When John F. Kennedy defeated Richard Nixon in 1960, the United States was at the apex of its postwar optimism. The 1950s economy raised the American standard of living to a level second to none. Although communism was a threat, the rebuilt nations of Western Europe proved to be solid Cold War allies.
The Soviet Union had the technology to send a nuclear missile across the North Pole, but the United States maintained a superiority that could obliterate any nation who dared such an attack. Across the world, newly independent nations looked to the United States for assistance and guidance. Few Americans would have believed that by the end of the decade, the nation would be weakened abroad and divided against itself.
Kennedy embodied that early ebullience. The youthful president and his wife drew parallels to the magical time of King Arthur and Camelot. His New Frontier program asked the nation's talented and fortunate to work to eliminate poverty and injustice at home, while projecting confidence overseas. Although Congress blocked many of his programs, his confidence was contagious, and the shock of his untimely death was nothing less than devastating.
Lyndon Johnson hoped to complete Kennedy's work. His Great Society plan declared a "war on poverty" that produced a glut of legislation unseen since the days of Franklin Roosevelt's Hundred Days. Welfare benefits were increased, health care costs were defrayed, and funds were allotted for cleaning the air and water, rebuilding cities, and subsidizing the arts and humanities.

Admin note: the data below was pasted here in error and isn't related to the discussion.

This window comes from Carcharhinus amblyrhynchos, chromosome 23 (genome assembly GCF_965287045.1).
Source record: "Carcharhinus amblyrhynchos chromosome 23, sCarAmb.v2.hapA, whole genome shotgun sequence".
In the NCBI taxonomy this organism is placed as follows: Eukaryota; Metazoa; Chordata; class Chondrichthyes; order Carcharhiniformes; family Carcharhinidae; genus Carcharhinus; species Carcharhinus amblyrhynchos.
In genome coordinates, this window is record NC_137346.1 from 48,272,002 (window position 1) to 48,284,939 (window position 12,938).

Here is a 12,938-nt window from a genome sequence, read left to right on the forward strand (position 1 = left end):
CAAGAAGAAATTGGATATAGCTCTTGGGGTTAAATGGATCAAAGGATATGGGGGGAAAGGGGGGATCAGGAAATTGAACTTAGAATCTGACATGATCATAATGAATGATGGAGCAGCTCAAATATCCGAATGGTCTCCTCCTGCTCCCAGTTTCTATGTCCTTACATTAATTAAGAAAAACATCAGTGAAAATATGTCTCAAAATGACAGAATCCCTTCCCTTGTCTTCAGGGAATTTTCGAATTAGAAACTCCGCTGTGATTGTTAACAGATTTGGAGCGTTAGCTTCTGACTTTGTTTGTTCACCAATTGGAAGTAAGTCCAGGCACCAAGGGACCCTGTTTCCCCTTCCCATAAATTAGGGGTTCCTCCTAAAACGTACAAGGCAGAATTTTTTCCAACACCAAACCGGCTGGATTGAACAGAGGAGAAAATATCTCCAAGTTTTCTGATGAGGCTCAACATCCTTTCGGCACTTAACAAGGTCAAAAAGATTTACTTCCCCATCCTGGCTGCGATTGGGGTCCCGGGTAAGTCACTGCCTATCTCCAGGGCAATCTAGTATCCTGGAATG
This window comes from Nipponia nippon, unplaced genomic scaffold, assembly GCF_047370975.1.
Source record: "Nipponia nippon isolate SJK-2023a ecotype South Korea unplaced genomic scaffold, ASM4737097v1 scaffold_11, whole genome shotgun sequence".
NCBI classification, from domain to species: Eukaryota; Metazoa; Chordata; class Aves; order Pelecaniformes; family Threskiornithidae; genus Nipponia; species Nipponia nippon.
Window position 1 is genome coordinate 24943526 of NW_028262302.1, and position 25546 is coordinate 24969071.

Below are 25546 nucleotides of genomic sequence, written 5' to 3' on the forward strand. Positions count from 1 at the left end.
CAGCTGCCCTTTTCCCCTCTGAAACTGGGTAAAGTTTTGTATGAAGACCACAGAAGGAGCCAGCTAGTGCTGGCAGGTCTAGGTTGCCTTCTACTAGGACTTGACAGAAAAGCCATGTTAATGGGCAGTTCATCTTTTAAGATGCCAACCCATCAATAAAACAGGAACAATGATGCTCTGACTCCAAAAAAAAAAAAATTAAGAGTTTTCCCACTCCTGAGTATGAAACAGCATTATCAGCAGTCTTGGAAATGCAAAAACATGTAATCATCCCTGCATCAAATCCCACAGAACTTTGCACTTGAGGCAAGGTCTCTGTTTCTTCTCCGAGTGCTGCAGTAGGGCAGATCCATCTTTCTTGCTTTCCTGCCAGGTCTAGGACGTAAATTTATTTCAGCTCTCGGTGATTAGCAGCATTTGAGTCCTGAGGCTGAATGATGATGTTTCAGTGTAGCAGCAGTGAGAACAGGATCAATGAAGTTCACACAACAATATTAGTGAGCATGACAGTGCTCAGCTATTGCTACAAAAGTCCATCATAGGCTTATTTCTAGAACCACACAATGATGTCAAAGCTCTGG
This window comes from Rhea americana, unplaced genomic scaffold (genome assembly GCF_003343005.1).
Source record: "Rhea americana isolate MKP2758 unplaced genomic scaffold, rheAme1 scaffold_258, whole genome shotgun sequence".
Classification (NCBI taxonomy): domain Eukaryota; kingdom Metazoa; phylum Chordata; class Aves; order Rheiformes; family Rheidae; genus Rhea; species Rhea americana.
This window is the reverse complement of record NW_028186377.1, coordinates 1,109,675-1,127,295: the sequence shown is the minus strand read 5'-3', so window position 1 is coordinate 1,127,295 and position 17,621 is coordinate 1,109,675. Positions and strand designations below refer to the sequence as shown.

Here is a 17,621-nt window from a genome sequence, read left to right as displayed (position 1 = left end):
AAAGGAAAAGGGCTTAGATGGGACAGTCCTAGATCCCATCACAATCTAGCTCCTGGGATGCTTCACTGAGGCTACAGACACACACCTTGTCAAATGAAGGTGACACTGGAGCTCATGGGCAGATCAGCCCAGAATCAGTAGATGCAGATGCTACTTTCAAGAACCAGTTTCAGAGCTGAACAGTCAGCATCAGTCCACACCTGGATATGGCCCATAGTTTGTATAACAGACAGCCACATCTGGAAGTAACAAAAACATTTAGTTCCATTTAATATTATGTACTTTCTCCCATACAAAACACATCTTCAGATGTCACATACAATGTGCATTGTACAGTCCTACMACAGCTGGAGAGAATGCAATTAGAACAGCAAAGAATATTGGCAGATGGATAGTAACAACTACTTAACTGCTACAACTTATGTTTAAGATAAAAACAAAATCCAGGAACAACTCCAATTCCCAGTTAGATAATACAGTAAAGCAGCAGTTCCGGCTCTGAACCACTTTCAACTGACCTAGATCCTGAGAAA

A Civil Rights Act ended legal discrimination in public accommodations with regard to race.
Unfortunately for Johnson, the domestic minded president became mired in a foreign imbroglio — the war in Southeast Asia. Vietnam would taint his legislative successes and end the possibility of a second Johnson term.
By 1968, the zeal for domestic reform was squelched by an increasingly popular war. Families and friends across America were divided by the conflict. Assassinations of Martin Luther King and Robert Kennedy only fanned the flames, and by the end of the decade most Americans were weary of war, rioting, and political crusades — Americans sought a return to normalcy.